"Persistence – the ability to keep moving forward in spite of difficulties."
In the wake of COVID-19, most companies are requiring or recommending that employees work from home for the foreseeable future. This mandate can be stressful when you're used to working in a bustling office or visiting with clients face to face. If you don't often work from home, it's helpful to have a grasp on how to stay focused, engaged and productive.
In this issue, we share some advice from Patrick Lucas Austin, a technology columnist for TIME, on how to succeed at working remotely.
Location, location, location. Try to find yourself a dedicated and comfortable spot to work that you can associate with your job and leave when you're off the clock, recommends Austin. This means getting off the couch and definitely out of bed. Try to set up a dedicated home office where you can close the door and shut out distractions. To prevent spreading COVID-19, avoid working from public places such as coffee shops.
Find a buddy. Just because you must work remotely doesn't mean you must be socially disconnected. Austin points out that social interactions — even with coworkers via Slack — can alleviate feelings of isolation and loneliness. Find a colleague you can talk to or text when you're feeling the need to chat with someone. Alternatively, buddy up with a friend who works elsewhere and is going through the same experience. It's also helpful to hop on a social video call.
Have a plan. When working alone, it's critical to keep a more structured daily schedule than usual. When you go into an office, the structure of your day is influenced by other people. Austin encourages professionals who are working from home to schedule multiple breaks into their day, whether it's playing with their dog or pausing to grab the day's mail.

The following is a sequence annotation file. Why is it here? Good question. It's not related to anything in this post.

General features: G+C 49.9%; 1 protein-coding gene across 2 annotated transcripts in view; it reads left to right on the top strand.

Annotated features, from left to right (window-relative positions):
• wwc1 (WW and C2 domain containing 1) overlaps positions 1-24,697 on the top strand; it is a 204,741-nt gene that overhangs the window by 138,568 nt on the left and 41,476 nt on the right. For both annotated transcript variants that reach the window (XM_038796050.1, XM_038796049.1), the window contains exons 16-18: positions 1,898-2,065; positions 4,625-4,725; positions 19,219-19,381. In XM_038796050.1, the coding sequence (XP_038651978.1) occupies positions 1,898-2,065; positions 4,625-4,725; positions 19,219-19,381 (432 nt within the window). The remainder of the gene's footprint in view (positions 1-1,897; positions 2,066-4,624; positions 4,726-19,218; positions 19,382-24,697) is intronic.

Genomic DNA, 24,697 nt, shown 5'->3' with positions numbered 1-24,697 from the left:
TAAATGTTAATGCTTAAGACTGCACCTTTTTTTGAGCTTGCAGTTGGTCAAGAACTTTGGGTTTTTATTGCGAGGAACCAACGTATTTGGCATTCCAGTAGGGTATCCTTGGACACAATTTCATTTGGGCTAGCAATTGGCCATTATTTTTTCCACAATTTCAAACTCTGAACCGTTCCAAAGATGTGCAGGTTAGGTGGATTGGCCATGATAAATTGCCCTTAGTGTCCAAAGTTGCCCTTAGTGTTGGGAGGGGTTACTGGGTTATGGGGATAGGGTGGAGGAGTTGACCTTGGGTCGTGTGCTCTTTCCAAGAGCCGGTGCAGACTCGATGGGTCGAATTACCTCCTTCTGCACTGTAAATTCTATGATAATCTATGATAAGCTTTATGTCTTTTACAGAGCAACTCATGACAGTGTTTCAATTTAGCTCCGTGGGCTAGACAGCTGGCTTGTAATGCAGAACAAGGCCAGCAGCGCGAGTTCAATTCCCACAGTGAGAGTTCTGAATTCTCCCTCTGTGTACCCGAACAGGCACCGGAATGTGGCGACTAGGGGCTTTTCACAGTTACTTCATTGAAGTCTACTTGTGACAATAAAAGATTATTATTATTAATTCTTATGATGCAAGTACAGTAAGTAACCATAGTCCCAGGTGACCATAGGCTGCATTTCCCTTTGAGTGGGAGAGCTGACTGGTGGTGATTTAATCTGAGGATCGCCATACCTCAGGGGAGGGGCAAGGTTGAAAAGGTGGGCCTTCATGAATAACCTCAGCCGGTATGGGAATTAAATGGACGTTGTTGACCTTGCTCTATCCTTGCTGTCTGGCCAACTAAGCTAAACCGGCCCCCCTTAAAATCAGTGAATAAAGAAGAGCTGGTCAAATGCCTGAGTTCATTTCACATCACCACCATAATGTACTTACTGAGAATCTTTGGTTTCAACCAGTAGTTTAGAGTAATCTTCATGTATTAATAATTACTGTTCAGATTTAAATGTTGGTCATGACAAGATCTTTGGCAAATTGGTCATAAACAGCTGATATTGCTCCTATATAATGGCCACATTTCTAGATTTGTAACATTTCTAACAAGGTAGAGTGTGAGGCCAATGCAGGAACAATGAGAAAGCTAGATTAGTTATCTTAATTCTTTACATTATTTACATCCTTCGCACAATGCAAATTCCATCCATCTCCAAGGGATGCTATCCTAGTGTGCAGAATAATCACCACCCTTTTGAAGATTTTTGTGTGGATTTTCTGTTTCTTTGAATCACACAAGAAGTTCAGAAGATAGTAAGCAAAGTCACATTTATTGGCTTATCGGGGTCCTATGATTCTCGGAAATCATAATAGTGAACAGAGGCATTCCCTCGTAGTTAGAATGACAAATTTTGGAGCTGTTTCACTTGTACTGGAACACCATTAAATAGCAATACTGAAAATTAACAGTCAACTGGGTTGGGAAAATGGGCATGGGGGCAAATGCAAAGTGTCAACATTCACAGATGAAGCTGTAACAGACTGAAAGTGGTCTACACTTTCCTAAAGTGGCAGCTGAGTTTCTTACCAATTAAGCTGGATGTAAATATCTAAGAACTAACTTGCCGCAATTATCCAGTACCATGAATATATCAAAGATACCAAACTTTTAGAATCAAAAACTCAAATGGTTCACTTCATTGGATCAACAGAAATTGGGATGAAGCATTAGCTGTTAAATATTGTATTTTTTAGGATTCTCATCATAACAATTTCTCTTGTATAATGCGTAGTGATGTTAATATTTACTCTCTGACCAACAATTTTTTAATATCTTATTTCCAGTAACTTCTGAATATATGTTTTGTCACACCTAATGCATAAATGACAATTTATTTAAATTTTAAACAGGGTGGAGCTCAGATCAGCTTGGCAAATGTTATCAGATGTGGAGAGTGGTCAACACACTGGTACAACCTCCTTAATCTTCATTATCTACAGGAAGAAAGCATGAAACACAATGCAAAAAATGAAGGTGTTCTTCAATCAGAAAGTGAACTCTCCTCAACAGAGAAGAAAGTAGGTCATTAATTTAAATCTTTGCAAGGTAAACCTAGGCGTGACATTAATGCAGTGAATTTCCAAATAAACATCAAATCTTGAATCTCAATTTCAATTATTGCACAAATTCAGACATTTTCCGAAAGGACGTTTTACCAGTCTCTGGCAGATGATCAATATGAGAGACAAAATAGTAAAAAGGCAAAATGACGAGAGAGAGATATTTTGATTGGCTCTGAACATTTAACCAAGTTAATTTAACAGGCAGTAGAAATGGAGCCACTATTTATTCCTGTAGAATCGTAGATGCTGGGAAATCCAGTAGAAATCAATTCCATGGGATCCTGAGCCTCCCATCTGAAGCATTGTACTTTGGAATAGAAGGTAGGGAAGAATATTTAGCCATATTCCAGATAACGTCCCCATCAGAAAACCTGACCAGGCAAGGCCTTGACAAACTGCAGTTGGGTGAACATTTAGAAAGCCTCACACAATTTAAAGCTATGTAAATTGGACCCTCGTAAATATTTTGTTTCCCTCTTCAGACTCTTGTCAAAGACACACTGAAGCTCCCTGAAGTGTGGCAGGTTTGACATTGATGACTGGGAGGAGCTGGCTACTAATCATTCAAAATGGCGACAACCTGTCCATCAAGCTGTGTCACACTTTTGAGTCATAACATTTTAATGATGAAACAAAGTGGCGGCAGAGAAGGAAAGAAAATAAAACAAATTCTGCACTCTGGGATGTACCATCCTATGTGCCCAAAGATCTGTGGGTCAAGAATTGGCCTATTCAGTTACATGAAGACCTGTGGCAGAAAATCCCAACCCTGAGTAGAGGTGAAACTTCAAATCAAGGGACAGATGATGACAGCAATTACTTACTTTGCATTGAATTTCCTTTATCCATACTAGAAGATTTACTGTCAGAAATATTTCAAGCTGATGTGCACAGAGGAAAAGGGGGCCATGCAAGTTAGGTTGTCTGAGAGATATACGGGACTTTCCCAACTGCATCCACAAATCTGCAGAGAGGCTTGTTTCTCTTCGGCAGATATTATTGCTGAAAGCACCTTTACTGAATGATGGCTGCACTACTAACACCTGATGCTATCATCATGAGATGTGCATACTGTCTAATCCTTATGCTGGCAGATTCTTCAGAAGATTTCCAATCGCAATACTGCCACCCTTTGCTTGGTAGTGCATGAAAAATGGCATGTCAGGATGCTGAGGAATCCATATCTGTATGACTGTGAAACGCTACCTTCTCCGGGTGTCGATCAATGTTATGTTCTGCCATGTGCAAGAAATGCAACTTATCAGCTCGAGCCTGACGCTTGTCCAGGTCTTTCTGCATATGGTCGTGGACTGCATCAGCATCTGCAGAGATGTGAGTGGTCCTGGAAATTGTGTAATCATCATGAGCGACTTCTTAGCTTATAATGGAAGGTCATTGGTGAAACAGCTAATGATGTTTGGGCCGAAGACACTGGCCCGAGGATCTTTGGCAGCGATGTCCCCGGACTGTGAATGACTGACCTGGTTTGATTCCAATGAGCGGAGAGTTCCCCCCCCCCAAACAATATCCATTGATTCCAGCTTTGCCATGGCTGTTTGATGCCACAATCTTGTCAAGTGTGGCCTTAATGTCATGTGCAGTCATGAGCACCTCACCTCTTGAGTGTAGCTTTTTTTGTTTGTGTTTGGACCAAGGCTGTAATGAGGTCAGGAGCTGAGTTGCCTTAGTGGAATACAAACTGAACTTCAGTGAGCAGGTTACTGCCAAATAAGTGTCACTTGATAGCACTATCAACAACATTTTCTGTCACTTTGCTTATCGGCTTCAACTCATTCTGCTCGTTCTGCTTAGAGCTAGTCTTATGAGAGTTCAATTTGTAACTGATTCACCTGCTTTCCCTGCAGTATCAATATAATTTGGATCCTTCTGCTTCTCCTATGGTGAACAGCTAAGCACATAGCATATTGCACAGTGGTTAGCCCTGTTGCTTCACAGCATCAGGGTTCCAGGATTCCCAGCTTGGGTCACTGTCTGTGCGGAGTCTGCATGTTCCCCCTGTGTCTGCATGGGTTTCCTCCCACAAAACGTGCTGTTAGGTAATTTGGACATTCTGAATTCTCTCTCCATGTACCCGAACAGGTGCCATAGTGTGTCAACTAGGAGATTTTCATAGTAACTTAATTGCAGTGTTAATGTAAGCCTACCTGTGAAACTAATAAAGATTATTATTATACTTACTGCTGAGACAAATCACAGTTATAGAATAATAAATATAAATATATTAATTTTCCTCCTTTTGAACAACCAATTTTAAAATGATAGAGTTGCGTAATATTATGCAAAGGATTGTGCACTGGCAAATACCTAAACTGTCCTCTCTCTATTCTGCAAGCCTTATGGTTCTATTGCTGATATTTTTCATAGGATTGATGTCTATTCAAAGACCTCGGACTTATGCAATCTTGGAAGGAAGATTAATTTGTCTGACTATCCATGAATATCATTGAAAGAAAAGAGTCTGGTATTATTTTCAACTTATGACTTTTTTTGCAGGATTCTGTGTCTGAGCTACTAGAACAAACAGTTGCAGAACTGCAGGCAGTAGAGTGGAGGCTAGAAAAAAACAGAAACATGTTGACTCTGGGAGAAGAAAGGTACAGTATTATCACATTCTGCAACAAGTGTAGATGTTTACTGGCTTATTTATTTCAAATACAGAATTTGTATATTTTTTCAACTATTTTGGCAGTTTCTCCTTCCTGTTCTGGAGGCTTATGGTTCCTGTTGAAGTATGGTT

Consider how you're communicating. For clear communication, go beyond email and use other digital tools that can better replicate the in-person office experience. Look to tools such as videoconferencing services, Slack or Zoom. You can also explore screen sharing to ensure members of your team are on the same page. Austin also recommends boosting camaraderie and bringing a smile during these difficult days with a remote lunch date. Invite everyone on your team to enjoy a meal together via videoconferencing. It's a way to connect with colleagues and help everyone still feel like part of the team.
Remember everyone works differently. Managers should remember that not every employee wants to work from home, which can make for a stressful switch. Austin recommends that leaders communicate as much as possible and help employees struggling with the change.
If you're not used to working remotely, it can be a big adjustment—for you and for your team. If you're grappling with the new remote reality, it helps by making sure you have a dedicated spot to perform your job and connect with your clients and team members. Then, be sure to stay connected and have a plan for your day. Remember that it's a process. Give yourself—and your team—some grace.
Compiled by Audrey Sellers
Source: Patrick Lucas Austin is a technology columnist at TIME. His work has also appeared in Complex, Gizmodo, The Wirecutter, Consumer Reports and others.